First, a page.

In both cases above, it is important to note that the chasers will only cut to the depth of thread; if the finished diameter of the thread is wrong, you can remove the peaks of the threads, as necessary, using a skew chisel or scraper and then re-cut with the chaser. Do not try to alter the diameter of the cut thread with the chasers.
7. A light touch
This is self-explanatory, but needs to be thought about. Before starting to chase a thread, try to relax and don't grip the tool too tightly. You need to be comfortable in how you hold the blade so you can make fluid, easy movements along the rest.
8. A chamfer and a recess
A bit of preparation can be done to the piece being threaded to make life easier for you. Cutting a chamfer on the lead edge of the spigot or hollow is to help with striking the first threads before progressing along the remainder of the blank. The other is to cut a slight recess at the end of the section to be threaded to allow the tool some clearance to be extracted before the blade hits the shoulder at the end of the thread. This would result in the blade not being able to move, the timber still turning, and the subsequent destruction of the thread. This recess is the point at which the tool is removed from the work. The recess should only be a little bit deeper than the bottom of the thread and not as wide as to be visually intrusive. Practise will allow you to see how wide you need it to be.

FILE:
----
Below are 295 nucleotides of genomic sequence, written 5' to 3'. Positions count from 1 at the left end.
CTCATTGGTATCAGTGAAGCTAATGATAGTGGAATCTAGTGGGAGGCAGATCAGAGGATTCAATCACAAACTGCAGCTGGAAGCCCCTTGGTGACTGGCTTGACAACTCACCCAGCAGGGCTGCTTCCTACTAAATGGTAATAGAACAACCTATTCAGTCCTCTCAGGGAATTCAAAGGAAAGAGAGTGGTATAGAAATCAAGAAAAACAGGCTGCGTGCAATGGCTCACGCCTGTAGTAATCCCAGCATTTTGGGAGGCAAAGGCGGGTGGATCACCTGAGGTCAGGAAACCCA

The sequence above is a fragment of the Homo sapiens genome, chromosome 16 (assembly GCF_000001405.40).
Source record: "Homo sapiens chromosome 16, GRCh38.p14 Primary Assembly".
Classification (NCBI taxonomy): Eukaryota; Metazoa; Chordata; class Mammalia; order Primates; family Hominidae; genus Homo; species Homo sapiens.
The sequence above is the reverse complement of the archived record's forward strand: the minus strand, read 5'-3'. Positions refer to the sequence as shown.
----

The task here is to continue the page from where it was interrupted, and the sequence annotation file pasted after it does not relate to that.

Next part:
9. Correct rate of travel along the toolrest
This refers to the rate or speed at which the chaser needs to progress along the toolrest to cut a spiral thread. But the question is, how fast should we be moving the thread chaser?
Now it's time for the theory.